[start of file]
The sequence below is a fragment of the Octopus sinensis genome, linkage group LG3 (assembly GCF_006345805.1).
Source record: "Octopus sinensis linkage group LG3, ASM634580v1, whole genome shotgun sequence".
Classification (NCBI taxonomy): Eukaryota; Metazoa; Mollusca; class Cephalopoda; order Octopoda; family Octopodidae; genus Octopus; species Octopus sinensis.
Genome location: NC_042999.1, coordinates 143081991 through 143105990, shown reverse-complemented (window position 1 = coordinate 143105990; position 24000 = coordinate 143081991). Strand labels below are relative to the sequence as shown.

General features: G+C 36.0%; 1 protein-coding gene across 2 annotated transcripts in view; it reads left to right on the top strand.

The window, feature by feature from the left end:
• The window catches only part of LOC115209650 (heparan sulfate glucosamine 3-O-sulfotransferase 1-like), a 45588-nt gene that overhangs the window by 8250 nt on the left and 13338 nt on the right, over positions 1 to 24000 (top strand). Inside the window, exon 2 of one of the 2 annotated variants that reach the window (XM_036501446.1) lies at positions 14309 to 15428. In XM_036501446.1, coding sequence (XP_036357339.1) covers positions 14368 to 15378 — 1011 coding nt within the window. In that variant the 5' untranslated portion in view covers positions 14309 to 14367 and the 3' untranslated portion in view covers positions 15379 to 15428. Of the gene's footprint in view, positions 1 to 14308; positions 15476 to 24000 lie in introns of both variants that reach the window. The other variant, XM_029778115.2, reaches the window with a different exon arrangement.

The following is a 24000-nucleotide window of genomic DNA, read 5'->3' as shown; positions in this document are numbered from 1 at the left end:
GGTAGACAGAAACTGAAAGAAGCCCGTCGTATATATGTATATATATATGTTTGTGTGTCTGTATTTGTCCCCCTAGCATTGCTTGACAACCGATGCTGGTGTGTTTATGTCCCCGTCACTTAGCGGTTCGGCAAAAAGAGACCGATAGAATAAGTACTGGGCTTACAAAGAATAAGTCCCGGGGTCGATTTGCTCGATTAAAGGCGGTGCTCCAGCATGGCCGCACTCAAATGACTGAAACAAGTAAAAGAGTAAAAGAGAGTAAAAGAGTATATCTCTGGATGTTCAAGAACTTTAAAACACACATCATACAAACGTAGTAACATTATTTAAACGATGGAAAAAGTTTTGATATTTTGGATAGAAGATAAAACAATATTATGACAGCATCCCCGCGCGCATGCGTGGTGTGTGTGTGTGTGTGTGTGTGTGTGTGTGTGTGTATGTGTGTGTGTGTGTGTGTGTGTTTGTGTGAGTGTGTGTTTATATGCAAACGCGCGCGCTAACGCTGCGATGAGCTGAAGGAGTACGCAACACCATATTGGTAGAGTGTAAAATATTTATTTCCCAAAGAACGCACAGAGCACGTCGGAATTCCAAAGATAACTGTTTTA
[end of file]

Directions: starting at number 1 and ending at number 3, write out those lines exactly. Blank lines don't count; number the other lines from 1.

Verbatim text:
The sequence below is a fragment of the Octopus sinensis genome, linkage group LG3 (assembly GCF_006345805.1).
Source record: "Octopus sinensis linkage group LG3, ASM634580v1, whole genome shotgun sequence".
Classification (NCBI taxonomy): Eukaryota; Metazoa; Mollusca; class Cephalopoda; order Octopoda; family Octopodidae; genus Octopus; species Octopus sinensis.